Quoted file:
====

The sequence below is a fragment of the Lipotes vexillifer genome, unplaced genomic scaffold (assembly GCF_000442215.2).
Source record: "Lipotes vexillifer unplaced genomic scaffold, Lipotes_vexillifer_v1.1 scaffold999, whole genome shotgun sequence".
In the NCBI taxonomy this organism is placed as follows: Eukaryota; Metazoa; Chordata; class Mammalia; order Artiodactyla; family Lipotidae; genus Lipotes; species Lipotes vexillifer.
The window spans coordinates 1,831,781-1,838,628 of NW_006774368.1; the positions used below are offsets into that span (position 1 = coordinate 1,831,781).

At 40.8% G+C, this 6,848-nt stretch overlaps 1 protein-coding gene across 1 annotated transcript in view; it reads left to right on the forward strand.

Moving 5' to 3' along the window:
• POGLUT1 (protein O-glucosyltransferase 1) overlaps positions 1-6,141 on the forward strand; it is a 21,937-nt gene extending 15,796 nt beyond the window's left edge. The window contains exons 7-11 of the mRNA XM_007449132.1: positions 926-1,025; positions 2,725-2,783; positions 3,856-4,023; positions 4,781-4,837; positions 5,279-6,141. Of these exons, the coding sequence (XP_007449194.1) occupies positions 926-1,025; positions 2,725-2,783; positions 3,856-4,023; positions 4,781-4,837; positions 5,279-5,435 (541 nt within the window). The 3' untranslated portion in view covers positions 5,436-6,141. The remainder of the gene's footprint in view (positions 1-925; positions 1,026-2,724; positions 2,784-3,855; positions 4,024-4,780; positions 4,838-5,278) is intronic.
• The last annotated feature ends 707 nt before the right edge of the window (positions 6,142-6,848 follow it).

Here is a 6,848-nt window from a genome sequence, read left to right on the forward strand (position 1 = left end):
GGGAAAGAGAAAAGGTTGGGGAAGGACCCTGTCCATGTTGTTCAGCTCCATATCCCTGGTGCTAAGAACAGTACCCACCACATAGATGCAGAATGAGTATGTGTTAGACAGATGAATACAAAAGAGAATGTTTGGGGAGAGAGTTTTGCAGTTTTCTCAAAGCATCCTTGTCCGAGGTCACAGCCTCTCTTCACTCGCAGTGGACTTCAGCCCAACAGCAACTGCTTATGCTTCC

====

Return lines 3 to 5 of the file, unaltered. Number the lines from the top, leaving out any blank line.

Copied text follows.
In the NCBI taxonomy this organism is placed as follows: Eukaryota; Metazoa; Chordata; class Mammalia; order Artiodactyla; family Lipotidae; genus Lipotes; species Lipotes vexillifer.
The window spans coordinates 1,831,781-1,838,628 of NW_006774368.1; the positions used below are offsets into that span (position 1 = coordinate 1,831,781).

At 40.8% G+C, this 6,848-nt stretch overlaps 1 protein-coding gene across 1 annotated transcript in view; it reads left to right on the forward strand.